should learn about the stages of infant development and the effects
on infants of differing kinds of caregiver behavior... Conveying
those messages in elementary, secondary and high schools has the
added benefit that future fathers as well as mothers will be exposed
and stimulation are not all that are needed. Research, according
to Zero to Three and others, has also determined that essential
relationships, particularly with parents, in the first years of
children's lives have the greatest influence on their emotional
development and, as a result, on their later success.
early sensitive care provides the critical foundation for development
of empathy, persistence and self-motivation, and the ability to
cope with stress and strong feelings that have been found to greatly
determine success in adolescent and adult life. It also serves
to temper the results of later childhood traumas and upheavals.
These key early experiences have dramatic and unique impact children's
psychological and actual neurological development. In addition,
children learn to initiate and maintain relationships through aggressive
or cooperative behaviors from their early family interactions. Expectations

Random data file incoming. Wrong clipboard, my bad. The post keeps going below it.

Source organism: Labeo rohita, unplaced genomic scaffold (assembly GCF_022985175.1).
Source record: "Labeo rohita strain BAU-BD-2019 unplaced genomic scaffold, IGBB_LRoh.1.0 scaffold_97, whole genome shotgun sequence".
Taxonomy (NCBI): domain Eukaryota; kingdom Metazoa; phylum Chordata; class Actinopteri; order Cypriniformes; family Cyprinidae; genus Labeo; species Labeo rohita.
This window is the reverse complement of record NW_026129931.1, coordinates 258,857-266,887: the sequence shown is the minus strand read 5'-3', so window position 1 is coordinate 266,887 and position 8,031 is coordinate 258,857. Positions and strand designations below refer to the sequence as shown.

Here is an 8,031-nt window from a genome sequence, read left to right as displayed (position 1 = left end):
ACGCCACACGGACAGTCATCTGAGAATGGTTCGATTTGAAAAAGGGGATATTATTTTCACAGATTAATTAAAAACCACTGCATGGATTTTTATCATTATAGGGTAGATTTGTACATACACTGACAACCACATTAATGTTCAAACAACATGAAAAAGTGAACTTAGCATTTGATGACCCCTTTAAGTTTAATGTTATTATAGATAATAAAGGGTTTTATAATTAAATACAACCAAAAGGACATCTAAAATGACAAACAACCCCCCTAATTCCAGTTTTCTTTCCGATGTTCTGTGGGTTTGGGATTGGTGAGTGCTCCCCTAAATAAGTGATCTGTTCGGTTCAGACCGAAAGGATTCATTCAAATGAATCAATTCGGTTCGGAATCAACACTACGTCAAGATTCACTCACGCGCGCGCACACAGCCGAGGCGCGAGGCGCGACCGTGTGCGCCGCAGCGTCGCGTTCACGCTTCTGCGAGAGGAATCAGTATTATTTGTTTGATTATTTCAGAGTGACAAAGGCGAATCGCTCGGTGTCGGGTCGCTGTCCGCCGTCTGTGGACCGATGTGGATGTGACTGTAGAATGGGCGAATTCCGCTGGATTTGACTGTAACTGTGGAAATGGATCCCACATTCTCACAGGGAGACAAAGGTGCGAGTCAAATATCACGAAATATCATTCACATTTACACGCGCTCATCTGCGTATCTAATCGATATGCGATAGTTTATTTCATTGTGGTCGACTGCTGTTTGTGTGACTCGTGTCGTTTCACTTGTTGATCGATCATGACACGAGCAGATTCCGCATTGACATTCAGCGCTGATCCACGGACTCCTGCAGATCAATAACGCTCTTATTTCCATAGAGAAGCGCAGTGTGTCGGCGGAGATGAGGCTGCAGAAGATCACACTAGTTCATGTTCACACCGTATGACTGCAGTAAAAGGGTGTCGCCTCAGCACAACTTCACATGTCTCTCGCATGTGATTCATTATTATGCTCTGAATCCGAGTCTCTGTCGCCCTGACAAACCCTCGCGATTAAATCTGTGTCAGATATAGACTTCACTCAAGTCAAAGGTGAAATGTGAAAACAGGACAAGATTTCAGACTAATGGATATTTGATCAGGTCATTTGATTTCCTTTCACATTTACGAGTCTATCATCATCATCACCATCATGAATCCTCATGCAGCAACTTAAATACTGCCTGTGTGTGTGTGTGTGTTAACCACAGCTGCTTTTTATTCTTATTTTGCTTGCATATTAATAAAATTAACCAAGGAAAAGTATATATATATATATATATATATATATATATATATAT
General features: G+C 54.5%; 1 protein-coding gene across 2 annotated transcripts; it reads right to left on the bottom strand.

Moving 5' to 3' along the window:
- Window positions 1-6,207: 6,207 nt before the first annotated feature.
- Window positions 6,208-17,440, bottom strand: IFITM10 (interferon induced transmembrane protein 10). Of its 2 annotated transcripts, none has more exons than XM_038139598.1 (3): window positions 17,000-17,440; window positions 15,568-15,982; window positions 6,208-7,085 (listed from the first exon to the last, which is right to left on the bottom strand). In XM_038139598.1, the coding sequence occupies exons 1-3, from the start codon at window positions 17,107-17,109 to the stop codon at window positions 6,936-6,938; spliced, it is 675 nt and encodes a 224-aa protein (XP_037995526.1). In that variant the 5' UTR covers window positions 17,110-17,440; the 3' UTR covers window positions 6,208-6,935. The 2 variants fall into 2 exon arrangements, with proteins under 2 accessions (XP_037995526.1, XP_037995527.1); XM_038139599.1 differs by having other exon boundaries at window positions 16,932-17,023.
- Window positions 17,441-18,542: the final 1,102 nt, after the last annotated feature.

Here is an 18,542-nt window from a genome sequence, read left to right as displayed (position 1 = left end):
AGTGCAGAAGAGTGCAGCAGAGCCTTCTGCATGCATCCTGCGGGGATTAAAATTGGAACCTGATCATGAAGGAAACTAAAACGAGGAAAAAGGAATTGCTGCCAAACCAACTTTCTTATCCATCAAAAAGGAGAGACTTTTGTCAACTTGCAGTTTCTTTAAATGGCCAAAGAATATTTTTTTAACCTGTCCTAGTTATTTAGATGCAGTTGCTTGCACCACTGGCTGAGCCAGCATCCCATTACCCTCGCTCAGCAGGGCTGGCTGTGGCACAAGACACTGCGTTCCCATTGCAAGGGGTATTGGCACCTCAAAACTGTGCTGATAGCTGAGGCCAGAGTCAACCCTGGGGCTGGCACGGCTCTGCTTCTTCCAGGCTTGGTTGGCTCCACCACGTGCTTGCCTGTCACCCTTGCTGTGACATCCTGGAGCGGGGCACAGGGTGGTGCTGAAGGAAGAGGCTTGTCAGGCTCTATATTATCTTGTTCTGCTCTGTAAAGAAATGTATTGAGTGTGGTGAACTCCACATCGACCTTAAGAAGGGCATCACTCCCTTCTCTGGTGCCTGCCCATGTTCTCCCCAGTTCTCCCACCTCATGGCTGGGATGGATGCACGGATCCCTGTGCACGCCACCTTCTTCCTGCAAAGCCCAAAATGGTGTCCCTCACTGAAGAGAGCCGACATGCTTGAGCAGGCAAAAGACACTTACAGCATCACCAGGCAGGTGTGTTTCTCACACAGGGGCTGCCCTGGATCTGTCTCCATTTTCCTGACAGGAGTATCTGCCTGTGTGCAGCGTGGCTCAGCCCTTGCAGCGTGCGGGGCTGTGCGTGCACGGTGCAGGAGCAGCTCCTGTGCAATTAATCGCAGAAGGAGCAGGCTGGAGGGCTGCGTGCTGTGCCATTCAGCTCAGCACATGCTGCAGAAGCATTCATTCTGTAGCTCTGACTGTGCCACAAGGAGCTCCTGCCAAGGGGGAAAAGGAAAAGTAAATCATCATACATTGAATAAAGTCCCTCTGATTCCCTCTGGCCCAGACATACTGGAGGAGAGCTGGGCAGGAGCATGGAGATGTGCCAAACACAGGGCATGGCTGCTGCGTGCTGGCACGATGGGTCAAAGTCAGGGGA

of and ways of relating to people, both positive and negative, formed
during early life greatly determine the responses children elicit
and underlie their future relationships, becoming increasingly difficult
to change over time.
parents generally know they are an important influence on their
children's development, surveys have shown that they do not necessarily
understand how their ongoing interactions affect the development
and learning of their babies and toddlers. Of particular concern,
although parents believe their greatest influence is on emotional
development, they also feel they have the least information and
confidence in the critical emotional and social areas. Some parents
have difficulty in providing emotionally sensitive care because
of their own early experiences.
has shown that as many as 30% of children from all social groups,
and even more among those living in poverty, are at risk for later
problems because of emotionally inadequate care. Much evidence about
the specific poor developmental outcomes resulting from lack of
early sensitive care results from a Mother-Child Study (Egeland
and Sroufe) that has tracked children primarily of single, frequently
adolescent, uneducated mothers for 19 years from prenatal period
to early adulthood. Children who have not received sensitive care
in their earliest years have been found to be at significantly higher